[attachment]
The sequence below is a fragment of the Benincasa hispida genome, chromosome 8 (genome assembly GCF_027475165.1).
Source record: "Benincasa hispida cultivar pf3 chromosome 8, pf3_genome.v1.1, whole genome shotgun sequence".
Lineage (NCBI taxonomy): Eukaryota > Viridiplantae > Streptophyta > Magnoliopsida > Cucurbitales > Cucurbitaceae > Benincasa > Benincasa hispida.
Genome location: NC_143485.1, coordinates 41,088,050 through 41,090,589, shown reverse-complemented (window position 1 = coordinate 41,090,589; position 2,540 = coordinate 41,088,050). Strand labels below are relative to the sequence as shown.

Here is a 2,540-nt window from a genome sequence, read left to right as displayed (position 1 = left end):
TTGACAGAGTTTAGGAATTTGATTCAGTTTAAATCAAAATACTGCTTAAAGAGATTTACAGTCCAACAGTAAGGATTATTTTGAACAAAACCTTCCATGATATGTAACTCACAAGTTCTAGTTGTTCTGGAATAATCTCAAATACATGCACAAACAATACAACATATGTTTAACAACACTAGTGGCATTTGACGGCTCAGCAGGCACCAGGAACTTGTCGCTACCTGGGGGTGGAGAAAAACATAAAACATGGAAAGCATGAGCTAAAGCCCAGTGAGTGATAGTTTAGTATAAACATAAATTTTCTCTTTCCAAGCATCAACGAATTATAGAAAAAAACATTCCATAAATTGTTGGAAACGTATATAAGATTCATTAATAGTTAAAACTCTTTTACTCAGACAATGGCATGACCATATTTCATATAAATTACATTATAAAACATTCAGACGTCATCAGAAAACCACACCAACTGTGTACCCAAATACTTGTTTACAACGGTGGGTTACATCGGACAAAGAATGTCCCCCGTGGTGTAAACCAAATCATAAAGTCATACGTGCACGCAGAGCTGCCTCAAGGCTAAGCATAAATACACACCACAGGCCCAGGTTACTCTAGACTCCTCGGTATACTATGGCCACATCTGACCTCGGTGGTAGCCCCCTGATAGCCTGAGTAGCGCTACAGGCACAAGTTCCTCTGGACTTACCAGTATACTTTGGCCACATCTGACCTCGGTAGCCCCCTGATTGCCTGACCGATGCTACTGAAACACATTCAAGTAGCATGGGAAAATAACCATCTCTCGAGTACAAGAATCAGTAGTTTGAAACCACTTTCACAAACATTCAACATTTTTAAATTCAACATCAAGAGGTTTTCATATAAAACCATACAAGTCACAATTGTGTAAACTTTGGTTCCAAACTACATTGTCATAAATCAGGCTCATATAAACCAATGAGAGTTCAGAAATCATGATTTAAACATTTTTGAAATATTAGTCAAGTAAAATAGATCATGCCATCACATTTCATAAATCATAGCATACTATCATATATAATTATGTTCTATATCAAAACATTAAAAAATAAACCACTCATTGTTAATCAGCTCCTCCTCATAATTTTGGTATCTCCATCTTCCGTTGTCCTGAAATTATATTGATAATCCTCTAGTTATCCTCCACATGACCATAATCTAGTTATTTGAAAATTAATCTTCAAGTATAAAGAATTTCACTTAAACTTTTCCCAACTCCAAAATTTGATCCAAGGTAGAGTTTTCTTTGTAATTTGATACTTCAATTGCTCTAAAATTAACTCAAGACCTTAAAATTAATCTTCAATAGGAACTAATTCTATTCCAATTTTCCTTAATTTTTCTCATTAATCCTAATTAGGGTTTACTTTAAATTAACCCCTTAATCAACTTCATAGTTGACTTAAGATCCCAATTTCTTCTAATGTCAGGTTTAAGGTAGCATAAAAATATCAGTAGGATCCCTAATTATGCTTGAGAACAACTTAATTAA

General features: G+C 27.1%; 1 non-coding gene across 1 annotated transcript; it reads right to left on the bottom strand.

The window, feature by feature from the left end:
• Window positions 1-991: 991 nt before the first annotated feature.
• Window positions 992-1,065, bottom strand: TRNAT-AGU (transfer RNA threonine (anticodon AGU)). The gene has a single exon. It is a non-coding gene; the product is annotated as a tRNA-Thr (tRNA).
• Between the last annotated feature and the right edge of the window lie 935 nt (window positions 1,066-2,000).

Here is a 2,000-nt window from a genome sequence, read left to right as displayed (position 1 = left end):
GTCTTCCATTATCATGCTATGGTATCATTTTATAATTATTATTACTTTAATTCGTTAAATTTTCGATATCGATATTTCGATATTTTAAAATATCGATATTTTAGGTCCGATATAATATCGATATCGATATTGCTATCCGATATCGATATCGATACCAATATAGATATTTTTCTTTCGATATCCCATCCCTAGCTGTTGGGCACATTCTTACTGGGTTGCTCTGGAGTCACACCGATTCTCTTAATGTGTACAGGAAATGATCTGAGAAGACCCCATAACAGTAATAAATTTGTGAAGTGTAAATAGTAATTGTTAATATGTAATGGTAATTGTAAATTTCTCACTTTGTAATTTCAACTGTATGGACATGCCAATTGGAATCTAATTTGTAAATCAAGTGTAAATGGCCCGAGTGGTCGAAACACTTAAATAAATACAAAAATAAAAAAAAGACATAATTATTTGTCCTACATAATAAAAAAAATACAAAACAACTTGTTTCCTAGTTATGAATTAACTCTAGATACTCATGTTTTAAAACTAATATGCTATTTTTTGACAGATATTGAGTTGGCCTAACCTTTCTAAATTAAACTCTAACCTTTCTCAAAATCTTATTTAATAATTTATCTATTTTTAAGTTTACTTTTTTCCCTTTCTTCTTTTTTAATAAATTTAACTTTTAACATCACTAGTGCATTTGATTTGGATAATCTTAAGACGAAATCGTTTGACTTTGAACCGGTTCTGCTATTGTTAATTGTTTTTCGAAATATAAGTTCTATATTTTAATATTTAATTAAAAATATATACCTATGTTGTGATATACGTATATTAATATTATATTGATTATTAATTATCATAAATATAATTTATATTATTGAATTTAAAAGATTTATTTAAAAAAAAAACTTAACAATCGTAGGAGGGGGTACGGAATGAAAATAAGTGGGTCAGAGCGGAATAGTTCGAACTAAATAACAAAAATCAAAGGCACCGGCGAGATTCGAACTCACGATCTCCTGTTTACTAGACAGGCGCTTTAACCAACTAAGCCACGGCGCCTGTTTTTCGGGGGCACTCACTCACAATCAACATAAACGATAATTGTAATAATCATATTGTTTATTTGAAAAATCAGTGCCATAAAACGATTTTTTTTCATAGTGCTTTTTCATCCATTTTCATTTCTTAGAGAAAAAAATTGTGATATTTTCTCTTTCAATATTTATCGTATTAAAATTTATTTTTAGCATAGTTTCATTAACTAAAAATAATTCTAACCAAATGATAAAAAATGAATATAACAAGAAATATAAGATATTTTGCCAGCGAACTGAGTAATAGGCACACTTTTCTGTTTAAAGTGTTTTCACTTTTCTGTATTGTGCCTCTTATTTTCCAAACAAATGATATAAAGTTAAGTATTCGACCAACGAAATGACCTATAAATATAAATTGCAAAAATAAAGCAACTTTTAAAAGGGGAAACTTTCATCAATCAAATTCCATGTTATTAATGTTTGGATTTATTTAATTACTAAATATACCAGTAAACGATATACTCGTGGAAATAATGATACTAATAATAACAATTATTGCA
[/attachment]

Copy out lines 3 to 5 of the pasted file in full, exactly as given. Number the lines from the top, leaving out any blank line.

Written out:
Lineage (NCBI taxonomy): Eukaryota > Viridiplantae > Streptophyta > Magnoliopsida > Cucurbitales > Cucurbitaceae > Benincasa > Benincasa hispida.
Genome location: NC_143485.1, coordinates 41,088,050 through 41,090,589, shown reverse-complemented (window position 1 = coordinate 41,090,589; position 2,540 = coordinate 41,088,050). Strand labels below are relative to the sequence as shown.

Here is a 2,540-nt window from a genome sequence, read left to right as displayed (position 1 = left end):